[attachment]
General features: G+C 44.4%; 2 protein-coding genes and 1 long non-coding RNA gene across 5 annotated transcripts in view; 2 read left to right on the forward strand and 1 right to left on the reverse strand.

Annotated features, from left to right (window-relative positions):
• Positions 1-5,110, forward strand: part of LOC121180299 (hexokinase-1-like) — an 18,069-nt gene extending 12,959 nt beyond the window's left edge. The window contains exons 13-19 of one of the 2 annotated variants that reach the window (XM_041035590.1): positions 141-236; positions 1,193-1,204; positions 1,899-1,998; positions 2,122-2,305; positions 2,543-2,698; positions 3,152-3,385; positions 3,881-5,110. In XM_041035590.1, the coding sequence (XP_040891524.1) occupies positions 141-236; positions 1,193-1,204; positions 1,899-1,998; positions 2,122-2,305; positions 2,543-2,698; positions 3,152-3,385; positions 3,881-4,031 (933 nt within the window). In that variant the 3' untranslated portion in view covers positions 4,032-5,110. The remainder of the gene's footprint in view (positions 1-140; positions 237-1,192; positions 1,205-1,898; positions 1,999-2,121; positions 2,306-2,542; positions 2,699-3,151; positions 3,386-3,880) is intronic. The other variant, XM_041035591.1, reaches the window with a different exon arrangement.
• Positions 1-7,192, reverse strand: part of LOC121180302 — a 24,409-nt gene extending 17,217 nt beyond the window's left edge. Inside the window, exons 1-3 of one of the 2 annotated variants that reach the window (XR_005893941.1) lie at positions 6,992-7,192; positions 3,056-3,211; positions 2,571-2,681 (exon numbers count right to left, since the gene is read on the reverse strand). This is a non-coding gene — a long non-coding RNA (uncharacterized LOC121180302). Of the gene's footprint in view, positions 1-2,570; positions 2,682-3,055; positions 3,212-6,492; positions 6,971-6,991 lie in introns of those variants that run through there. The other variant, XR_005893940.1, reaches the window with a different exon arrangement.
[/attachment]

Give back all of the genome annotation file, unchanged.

General features: G+C 44.4%; 2 protein-coding genes and 1 long non-coding RNA gene across 5 annotated transcripts in view; 2 read left to right on the forward strand and 1 right to left on the reverse strand.

Annotated features, from left to right (window-relative positions):
• Positions 1-5,110, forward strand: part of LOC121180299 (hexokinase-1-like) — an 18,069-nt gene extending 12,959 nt beyond the window's left edge. The window contains exons 13-19 of one of the 2 annotated variants that reach the window (XM_041035590.1): positions 141-236; positions 1,193-1,204; positions 1,899-1,998; positions 2,122-2,305; positions 2,543-2,698; positions 3,152-3,385; positions 3,881-5,110. In XM_041035590.1, the coding sequence (XP_040891524.1) occupies positions 141-236; positions 1,193-1,204; positions 1,899-1,998; positions 2,122-2,305; positions 2,543-2,698; positions 3,152-3,385; positions 3,881-4,031 (933 nt within the window). In that variant the 3' untranslated portion in view covers positions 4,032-5,110. The remainder of the gene's footprint in view (positions 1-140; positions 237-1,192; positions 1,205-1,898; positions 1,999-2,121; positions 2,306-2,542; positions 2,699-3,151; positions 3,386-3,880) is intronic. The other variant, XM_041035591.1, reaches the window with a different exon arrangement.
• Positions 1-7,192, reverse strand: part of LOC121180302 — a 24,409-nt gene extending 17,217 nt beyond the window's left edge. Inside the window, exons 1-3 of one of the 2 annotated variants that reach the window (XR_005893941.1) lie at positions 6,992-7,192; positions 3,056-3,211; positions 2,571-2,681 (exon numbers count right to left, since the gene is read on the reverse strand). This is a non-coding gene — a long non-coding RNA (uncharacterized LOC121180302). Of the gene's footprint in view, positions 1-2,570; positions 2,682-3,055; positions 3,212-6,492; positions 6,971-6,991 lie in introns of those variants that run through there. The other variant, XR_005893940.1, reaches the window with a different exon arrangement.